So ends the second season of Grace and Frankie. The line “We’re making things for people like us, because we are sick and tired of being dismissed by people like you.” Seems to me like a perfect summary of the first two seasons of Grace and Frankie. Nominally the show is about two older women relearning how to live on their own after their husbands leave them for each other.

More than that, the show is about two older women realizing the extent to which they have been taken for granted, and the extent to which women past a certain age get treated as invisible and irrelevant. The level to which women’s identities are subsumed into that of their families and especially their husbands.

Continue reading “Dismissed By People like You”

Dismissed By People like You

It Was Assault and It Wasn’t the First Time

CN/TW: Descriptions of Assault and Rape

I was at a party the other weekend, when the subject of my book came up.

I decided to tell the anecdote of the faith healer, the punch line of which was the description of his hand on my crotch and ass stroking back and forth, while I tried not to laugh in his face or look at my mother who was also struggling. I played it like I always do; for laughs at the absolute ridiculousness of the situation. But this time something was different. Maybe it was the look on the face of the person I was speaking to. Maybe it was the fact that I was already thinking about something related to assault. Whatever it was, even as I was laughing, I was suddenly face with the fact that what I was describing was sexual assault.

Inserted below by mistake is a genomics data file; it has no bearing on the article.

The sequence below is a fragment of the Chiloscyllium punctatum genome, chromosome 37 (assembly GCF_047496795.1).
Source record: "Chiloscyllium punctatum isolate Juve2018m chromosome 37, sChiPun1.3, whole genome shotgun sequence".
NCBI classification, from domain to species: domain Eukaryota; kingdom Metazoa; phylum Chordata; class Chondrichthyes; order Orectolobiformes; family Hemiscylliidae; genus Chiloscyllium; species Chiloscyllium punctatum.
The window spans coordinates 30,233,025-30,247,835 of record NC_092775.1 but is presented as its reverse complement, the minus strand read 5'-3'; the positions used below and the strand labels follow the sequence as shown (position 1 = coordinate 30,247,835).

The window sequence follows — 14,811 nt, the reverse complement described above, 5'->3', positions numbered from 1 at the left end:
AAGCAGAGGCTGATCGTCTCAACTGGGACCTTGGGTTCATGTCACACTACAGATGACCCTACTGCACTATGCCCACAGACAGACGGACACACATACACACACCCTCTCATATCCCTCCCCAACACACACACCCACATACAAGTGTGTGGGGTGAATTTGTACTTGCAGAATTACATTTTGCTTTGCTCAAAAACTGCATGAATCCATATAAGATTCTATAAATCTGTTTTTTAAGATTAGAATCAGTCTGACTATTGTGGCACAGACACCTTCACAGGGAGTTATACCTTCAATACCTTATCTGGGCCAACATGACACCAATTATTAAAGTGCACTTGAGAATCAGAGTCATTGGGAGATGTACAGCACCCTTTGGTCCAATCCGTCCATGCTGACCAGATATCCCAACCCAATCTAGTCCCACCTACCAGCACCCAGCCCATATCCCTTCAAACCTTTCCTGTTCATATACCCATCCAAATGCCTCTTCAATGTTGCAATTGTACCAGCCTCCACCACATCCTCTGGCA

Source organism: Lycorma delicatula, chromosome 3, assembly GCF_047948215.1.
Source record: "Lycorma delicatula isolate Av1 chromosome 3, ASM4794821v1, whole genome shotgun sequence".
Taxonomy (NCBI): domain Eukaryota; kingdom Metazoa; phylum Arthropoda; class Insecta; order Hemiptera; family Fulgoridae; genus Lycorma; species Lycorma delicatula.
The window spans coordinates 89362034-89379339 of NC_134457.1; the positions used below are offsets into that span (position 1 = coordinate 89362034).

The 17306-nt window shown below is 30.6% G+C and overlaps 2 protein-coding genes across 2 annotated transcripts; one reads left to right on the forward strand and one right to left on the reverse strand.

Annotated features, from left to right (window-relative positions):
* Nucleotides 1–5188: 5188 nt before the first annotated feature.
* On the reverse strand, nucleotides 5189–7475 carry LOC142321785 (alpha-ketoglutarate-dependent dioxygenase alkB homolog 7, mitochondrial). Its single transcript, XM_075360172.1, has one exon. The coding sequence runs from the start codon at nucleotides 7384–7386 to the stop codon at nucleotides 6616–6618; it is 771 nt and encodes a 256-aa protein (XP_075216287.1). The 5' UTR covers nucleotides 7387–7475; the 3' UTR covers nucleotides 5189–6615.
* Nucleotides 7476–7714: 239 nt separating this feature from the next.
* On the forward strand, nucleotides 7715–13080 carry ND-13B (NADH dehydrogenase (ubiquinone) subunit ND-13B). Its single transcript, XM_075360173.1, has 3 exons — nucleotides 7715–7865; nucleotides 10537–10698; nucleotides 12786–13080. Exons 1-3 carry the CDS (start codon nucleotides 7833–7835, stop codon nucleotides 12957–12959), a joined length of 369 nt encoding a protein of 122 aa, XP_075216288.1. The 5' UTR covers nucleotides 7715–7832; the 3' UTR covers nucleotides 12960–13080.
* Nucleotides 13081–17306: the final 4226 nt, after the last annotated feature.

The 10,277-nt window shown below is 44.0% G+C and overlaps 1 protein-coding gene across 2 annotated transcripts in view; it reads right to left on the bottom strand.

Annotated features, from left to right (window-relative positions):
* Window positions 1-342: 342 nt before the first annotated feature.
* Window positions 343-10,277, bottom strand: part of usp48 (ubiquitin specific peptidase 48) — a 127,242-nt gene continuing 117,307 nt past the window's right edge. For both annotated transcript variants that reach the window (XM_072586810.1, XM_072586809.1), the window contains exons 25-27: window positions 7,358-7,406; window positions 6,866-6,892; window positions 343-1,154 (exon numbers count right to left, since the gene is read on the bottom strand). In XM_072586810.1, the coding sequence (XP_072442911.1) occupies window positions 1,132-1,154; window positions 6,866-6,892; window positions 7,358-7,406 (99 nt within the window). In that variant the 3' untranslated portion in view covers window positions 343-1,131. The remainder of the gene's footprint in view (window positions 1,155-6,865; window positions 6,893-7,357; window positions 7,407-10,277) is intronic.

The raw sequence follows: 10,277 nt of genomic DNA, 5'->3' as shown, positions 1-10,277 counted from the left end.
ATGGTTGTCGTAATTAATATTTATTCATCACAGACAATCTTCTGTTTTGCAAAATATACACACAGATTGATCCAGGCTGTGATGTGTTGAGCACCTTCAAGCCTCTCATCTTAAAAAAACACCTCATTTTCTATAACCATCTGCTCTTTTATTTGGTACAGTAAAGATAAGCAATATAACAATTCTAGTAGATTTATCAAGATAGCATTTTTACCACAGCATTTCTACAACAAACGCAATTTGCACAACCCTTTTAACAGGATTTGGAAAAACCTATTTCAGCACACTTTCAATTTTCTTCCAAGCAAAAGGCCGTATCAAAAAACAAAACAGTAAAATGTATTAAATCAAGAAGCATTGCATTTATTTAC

A man was touching my body in intimate places, in a way that made me feel uncomfortable. He was stroking my crotch because he knew he could get away with it. Despite the fact that my mother was sitting right there. I was in a position where I couldn’t object, and I couldn’t really refuse. Not without possible consequences.

It’s not as if the realization changed much. I was already an assault victim, having come to terms with what had happened to me at 18 years old with a doctor.

But the realization that I had been telling the story of my assault as a humorous story made me stop and think.

Continue reading “It Was Assault and It Wasn’t the First Time”

It Was Assault and It Wasn’t the First Time

Sexual Assault By a Medical Provider Is Not a Big Deal… Until It Is

When I was 18, I was assaulted by a doctor at the university clinic.

 

I had gone in to get tested for bacterial vaginosis. I was in love and wanted to make sure that I didn’t smell strange if the chance to have sex ever came up. The first doctor at the clinic was very kind. She opted not to use a speculum since I was a virgin, just like every other doctor I had seen for a vaginal issue until that point. I got a call a few weeks later to come in to get my results. The doctor who saw me then was someone I had not seen before. Before she even got to the test results, she began laying into me about my weight. She told me I was morbidly obese, that diabetes must be causing the smell. I was maybe 40 lbs. heavier than my optimal weight for my height. I didn’t know what fat shaming was then, but I tried standing up for myself, letting her know that my cholesterol, blood pressure, and blood sugar levels were all perfect.